He decided to take the risk and go now. His curiosity as to what was in the tower was burning him up. Tell him not to go somewhere, and that is precisely what he wanted to do above all else.
Scrambling up onto the window ledge, he felt to his left. Yes, there was a secure hold. He gripped it with the fingers of his left hand then felt with his left foot. He quickly found a foothold, and then repeated the movement with his right hand and foot. He was now hanging, face pressed against the rough stone of the wall, next to his window. Moving with great care, he repeated the procedure and moved slowly to his left and the walls of the tower.
Twice he thought he was going to have to retreat as he could find no purchase, but then the smallest ledge made itself felt. Once he almost fell, putting too much weight on a crumbling stone. No one called out from below that someone was climbing on the walls. His luck was holding.
It took him about an hour to reach the tower and manoeuvre himself to below the window. Whenever he thought he heard someone below him, he paused, knowing that movement was what attracted attention. Then he began to climb. This was easier as he could look up and see ledges and crannies, and knowing where they were, could put his feet in them after releasing his hands to find the next cracks. After about a further half-hour he reached the window ledge.
He was sweating profusely by now. The sun was climbing the heavens and it was only about two sixdays until the solstice and the warmth of the sun plus his exertions had made him hot. He paused to get his breath. After a couple of minutes, the burglar hauled himself onto the ledge of the tower window. He peered in. There was no glass here, and the shutters were open, but he could see nothing inside for it was dark after the sunlight outside. He squeezed through and dropped silently to the floor, crouching and listened carefully.
Breathing. Very quiet breathing. Someone in here was trying to breathe so as not to be heard. Of course! Stupid person. He was obviously getting out of practice. His body would have been seen blocking the light from the window. Shit. Suppose this person were to jump him? He remained crouched beneath the window for a second, then slowly and silently crept to one side.
As his eyes became used to the dark he could pick out a shadowy shape sitting on a bench opposite the window. A human shape. It too was sitting absolutely still, as though trying not to be noticed. He moved a few more paces.
The tower room was circular it seemed. It must cover the whole of this floor of the tower. He moved again, felt behind him and touched wood. A door most likely. He was nearing the person on the bench when he heard steps approaching the door. Someone coughed and The Cat froze. Were there enough shadows in this room to hide him when the door was opened? Would the person entering have a lamp? Probably.
More importantly, would the person on the bench give him away? Who was it? Was he (or she, he added to himself) working here or a prisoner? If the latter, why were they being held here and not in the dungeons? So many questions passed through his head in the seconds it took him to leap for the window and pass through to hang, breathing heavily, on the window ledge outside.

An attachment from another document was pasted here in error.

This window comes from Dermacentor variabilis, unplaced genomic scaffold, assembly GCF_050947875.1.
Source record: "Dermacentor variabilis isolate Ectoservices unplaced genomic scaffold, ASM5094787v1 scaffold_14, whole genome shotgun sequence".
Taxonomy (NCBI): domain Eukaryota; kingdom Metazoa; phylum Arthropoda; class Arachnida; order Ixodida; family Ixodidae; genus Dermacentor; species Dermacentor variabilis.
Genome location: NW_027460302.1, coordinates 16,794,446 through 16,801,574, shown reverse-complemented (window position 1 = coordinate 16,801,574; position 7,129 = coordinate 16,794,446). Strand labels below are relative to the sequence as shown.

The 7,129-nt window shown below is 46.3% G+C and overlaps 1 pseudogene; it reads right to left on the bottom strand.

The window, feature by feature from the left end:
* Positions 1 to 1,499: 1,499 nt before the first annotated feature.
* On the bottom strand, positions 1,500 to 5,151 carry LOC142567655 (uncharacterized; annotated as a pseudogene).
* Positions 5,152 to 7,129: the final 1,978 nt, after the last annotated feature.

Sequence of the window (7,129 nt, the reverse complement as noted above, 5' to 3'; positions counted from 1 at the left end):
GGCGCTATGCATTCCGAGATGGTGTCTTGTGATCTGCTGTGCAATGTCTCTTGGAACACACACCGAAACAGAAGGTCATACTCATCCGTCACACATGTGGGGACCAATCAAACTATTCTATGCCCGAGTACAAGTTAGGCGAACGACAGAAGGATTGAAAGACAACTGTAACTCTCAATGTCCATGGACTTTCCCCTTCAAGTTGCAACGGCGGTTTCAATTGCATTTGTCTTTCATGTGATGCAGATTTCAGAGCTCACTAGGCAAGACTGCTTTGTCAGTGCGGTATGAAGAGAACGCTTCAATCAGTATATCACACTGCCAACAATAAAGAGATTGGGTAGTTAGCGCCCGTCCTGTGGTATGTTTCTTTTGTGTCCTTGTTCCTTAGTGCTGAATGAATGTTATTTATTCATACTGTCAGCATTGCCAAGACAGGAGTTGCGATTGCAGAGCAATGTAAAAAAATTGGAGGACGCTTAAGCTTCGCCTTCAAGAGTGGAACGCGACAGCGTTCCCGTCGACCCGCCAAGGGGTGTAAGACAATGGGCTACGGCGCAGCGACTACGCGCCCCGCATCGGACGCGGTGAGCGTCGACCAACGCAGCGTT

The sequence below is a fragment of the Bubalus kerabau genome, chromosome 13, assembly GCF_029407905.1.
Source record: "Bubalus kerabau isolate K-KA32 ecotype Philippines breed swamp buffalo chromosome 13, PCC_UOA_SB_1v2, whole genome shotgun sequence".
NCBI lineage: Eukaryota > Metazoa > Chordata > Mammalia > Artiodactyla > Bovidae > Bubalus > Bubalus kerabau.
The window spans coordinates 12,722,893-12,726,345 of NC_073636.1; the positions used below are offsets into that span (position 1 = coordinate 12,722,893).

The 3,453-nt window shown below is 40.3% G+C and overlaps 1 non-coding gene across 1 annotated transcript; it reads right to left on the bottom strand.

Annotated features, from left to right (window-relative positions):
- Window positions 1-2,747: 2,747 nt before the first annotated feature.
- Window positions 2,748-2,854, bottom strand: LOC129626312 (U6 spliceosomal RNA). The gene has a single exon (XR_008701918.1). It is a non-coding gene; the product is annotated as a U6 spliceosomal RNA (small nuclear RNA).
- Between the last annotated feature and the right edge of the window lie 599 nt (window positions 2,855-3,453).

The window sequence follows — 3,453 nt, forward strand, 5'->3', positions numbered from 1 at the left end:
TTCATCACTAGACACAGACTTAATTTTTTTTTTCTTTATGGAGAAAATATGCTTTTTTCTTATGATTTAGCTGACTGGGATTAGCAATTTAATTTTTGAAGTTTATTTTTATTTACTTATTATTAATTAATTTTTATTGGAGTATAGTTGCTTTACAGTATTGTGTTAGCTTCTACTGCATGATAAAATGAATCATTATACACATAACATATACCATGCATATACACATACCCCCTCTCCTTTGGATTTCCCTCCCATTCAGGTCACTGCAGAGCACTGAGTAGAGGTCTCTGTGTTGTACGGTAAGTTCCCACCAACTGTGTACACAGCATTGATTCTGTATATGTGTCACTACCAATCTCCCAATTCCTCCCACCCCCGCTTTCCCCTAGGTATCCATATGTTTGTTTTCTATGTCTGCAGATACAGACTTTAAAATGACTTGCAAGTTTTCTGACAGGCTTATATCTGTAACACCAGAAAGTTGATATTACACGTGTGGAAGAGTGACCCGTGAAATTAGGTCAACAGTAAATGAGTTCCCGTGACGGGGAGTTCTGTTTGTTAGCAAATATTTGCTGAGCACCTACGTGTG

Fortunately for him, the man entering took several seconds to unlock the door. When he entered, The Cat heard him speak and recognised the voice of Wolnarb. Gone was the charming man who had wined and dined them and the voice now had a grating quality that made the Cat shudder. He ventured to peek round the edge of the window.
He could see little, but could just make out the shape of a small man standing before the bench on which he had spotted the figure previously. He held his breath, hoping that the person on the bench would not give him away, though he felt that he was fairly safe here, as it appeared the other was a prisoner. He listened to the words being spoken, but could understand little as Wolnarb spoke in Erian.
Wolnarb’s words elicited a slight whimper from the person on the bench and he (for it was indeed a man as The Cat could now ascertain) moved away, shuffling along the bench. Wolnarb laughed an unpleasant laugh, and then he spoke again. The man shook his head and lay down as though in resignation.
Wolnarb laid his hands on the man, his left on the man’s forehead and the right on the man’s chest, where his heart was as much as The Cat could ascertain. Words flowed from the magister that made the hairs on the back of the Cat’s neck stand up. He was aware that magic was being done in that room. He had had sufficient dealings with Carthinal in the past to be aware when magic was being performed. The man in the room screamed once, convulsed, then fell to moaning.
Soon, the murmuring stopped and the man fell back as though he had just performed a great feat. Wolnarb laughed again, not a pleasant sound, then spoke. He indicated a tray he had brought with him, spoke again and left.
‘What is going on here?’ thought The Cat. He considered whether to re-enter the room or go back to his own rooms and tell the others what he had observed. Then he heard the prisoner approach the window and speak. Again he could not understand the words, but decided to re-enter the tower and see if he could make any sense out of what was going on. After climbing back through the window, he made his way to the bench. On it a young man sat with a tray of food.